• net.Listener.Accept() - this method will return connection which represents client connected to the server. Method Accept() is defined for interface Listener and how it works depends on the implementation of this interface.

http.ResponseWriter [doc]

This interface is used most often when we are working with HTTP connections. It is used to send data back to the client. It has a simple definition:

type ResponseWriter interface {
    Header() Header
    Write([]byte) (int, error)
    WriteHeader(int)
}

This three methods have very easy to remember semantics:

  • Header() - it gives ability to set custom HTTP headers:
    func handler(w http.ResponseWriter, req *http.Request) {
        w.Header().Set("Content-Type", "text/plain")
    }
  • Write() - sends response body to client:
    func handler(w http.ResponseWriter, req *http.Request) {
        w.Write([]byte("Test"))
    }
  • WriteHeader() - sets HTTP response status code (eg. 200 or 404):
    func handler(w http.ResponseWriter, req *http.Request) {
        w.WriteHeader(http.StatusOK)
    }

Interface ResponseWriter can be mocked using httptest.ResponseRecorder struct [ doc ] which is an implementation of it. That way it is very easy to test HTTP servers in Golang.

image.Image [doc]

This interface represents the read-only image. You can read color data at given coordinate.

type Image interface {
    ColorModel() color.Model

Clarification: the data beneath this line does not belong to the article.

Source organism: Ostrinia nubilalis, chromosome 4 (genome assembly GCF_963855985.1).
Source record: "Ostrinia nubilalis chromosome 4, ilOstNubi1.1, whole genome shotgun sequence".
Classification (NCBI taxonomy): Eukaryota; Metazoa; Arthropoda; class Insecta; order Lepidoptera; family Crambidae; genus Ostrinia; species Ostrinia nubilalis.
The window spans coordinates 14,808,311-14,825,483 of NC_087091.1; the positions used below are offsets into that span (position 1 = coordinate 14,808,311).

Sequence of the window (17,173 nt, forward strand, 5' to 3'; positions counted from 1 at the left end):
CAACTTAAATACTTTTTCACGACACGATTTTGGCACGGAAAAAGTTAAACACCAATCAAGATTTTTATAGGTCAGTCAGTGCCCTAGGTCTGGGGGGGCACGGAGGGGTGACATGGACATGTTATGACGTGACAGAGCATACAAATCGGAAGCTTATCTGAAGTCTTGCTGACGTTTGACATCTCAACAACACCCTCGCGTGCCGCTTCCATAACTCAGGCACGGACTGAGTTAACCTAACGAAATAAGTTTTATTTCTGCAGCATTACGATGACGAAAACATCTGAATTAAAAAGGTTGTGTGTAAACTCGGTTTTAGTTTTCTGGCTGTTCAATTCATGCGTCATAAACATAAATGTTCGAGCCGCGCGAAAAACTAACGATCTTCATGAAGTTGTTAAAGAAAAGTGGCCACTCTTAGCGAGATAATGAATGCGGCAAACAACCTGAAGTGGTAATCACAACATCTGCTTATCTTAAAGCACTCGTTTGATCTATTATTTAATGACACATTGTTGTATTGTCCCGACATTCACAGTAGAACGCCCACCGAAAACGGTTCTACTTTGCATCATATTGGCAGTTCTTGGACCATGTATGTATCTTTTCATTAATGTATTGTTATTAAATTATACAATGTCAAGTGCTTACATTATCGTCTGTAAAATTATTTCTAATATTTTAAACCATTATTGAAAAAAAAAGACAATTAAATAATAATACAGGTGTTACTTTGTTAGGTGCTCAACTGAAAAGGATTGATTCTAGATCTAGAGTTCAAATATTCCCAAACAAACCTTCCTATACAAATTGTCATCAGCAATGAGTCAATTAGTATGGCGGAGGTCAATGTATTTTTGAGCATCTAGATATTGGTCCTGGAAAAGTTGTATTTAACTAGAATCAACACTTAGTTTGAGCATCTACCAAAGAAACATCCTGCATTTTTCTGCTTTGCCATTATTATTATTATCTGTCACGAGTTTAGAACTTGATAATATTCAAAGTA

Bounds() Rectangle
    At(x, y int) color.Color
}

This interface is very simple and has three methods:

  • ColorModel() - returns information about color space used by image (eg. RGBA)
  • Bounds() - returns image dimensions data
  • At() returns color information at given coordinate

draw.Image [doc]

This interface represents the image that can be modified. It adds the new method to image.Image interface.

type Image interface {
    image.Image
    Set(x, y int, c color.Color)
}

The Set() method can be used to modify color data at given coordinate.

driver.Conn (SQL) [doc]

This interface is used for various SQL server connection implementations.

type Conn interface {
    Prepare(query string) (Stmt, error)
    Close() error
    Begin() (Tx, error)
}

Most of the time you don’t need to use this interface as it is created for SQL driver developers. Normal connection to SQL servers in Golang will involve sql.Open function and sql.BD structure which implements driver.Conn for given SQL server type (eq. Postgresql, MySQL).

sort.Interface [doc]

This interface is used to define the method of comparing data types.

type Interface interface {
    Len() int
    Less(i, j int) bool
    Swap(i, j int)
}

It has three methods:

  • Len() - returns size of collection
  • Less() - tells if one of the elements at given indices is smaller than the other
  • Swap() - used to swap elements at given indices in collection

If you want your collection to be sortable by standard Golang functions you must create proper sort.Interface implementation for it.

Conclusion

This post lists some of the most important interfaces in Golang. Of course, this list is not complete because there are a lot more interfaces in Go. The ones in this post are a good starting point and will give you knowledge of what you are dealing with, useful for most of the time.